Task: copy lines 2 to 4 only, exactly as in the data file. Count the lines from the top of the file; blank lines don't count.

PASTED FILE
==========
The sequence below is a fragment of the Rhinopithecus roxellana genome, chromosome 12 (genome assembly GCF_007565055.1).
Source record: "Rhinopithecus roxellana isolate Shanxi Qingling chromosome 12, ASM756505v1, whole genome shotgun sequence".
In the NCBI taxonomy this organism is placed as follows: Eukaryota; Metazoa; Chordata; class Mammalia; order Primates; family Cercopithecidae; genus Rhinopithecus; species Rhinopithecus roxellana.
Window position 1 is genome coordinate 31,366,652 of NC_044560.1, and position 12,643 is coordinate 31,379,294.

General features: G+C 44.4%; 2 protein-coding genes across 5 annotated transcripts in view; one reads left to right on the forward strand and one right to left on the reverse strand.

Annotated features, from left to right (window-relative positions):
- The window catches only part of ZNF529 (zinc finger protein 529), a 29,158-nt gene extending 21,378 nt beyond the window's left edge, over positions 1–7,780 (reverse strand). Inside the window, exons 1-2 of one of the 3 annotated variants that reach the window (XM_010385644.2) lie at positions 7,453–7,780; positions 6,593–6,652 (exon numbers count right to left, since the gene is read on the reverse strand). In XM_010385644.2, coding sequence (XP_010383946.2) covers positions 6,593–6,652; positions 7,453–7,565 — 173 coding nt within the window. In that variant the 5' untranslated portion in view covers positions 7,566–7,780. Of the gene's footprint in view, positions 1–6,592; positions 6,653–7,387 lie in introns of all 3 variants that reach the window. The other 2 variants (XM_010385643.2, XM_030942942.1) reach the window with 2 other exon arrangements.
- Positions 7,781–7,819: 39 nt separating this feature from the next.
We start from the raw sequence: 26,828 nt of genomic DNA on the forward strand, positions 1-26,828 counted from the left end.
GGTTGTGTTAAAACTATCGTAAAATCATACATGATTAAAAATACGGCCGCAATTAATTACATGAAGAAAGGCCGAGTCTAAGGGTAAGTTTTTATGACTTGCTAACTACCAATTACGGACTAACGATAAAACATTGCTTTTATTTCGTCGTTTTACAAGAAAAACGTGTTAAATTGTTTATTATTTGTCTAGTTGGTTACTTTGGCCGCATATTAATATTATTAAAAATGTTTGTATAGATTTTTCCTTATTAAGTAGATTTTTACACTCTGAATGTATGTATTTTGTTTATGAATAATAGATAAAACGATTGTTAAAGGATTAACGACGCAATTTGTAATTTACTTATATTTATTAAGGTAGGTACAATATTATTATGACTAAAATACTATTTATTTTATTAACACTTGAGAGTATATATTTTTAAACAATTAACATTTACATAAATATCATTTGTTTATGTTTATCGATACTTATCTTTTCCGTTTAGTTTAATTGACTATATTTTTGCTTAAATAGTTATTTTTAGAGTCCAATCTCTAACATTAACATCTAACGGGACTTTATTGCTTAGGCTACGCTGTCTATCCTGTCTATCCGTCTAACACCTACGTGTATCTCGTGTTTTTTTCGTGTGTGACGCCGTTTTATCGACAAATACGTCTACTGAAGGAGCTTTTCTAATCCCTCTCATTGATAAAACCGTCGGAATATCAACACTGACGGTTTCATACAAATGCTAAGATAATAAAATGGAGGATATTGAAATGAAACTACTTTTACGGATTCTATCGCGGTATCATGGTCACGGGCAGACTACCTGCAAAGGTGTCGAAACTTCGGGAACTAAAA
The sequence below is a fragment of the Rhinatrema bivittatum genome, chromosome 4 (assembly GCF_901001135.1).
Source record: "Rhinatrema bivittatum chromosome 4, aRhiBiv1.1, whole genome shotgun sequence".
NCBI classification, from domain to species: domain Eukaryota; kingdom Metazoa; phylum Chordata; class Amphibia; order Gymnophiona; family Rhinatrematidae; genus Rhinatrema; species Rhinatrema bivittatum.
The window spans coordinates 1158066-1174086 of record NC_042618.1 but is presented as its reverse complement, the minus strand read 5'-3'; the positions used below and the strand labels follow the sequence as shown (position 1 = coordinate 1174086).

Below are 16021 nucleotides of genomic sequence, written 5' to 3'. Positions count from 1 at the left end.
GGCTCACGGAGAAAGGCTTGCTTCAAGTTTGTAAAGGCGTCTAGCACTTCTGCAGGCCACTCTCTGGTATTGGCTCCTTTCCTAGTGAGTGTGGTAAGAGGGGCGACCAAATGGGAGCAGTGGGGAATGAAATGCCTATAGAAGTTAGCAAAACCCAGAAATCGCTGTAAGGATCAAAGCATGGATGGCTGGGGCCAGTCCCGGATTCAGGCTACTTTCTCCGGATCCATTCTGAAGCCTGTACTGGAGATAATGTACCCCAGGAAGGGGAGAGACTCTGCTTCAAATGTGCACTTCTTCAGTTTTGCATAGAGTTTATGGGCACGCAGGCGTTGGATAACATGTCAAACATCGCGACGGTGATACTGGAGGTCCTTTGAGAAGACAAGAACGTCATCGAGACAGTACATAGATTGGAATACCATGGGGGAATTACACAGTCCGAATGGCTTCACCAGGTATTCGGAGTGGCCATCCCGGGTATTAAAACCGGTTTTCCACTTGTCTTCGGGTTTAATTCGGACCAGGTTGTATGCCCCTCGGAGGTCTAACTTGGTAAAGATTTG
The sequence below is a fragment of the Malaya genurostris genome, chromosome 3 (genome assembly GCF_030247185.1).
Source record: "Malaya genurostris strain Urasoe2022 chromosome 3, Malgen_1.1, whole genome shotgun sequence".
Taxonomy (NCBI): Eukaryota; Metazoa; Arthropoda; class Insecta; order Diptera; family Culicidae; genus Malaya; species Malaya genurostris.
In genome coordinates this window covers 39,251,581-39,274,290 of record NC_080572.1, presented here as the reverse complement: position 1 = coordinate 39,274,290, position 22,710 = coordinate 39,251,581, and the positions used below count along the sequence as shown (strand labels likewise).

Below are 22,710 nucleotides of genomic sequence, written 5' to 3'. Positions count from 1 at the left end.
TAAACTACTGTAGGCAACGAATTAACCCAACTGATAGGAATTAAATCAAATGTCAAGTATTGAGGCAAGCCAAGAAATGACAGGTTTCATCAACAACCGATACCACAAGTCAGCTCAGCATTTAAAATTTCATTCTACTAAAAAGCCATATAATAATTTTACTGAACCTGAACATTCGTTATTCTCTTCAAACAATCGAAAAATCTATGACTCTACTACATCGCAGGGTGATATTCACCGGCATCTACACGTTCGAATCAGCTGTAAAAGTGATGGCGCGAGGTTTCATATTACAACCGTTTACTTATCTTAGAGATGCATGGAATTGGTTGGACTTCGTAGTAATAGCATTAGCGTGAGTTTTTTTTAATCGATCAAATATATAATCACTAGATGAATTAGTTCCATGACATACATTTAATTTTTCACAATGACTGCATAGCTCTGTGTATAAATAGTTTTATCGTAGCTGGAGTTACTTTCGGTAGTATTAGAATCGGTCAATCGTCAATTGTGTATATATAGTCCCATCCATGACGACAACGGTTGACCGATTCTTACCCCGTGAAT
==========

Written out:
Source record: "Rhinopithecus roxellana isolate Shanxi Qingling chromosome 12, ASM756505v1, whole genome shotgun sequence".
In the NCBI taxonomy this organism is placed as follows: Eukaryota; Metazoa; Chordata; class Mammalia; order Primates; family Cercopithecidae; genus Rhinopithecus; species Rhinopithecus roxellana.
Window position 1 is genome coordinate 31,366,652 of NC_044560.1, and position 12,643 is coordinate 31,379,294.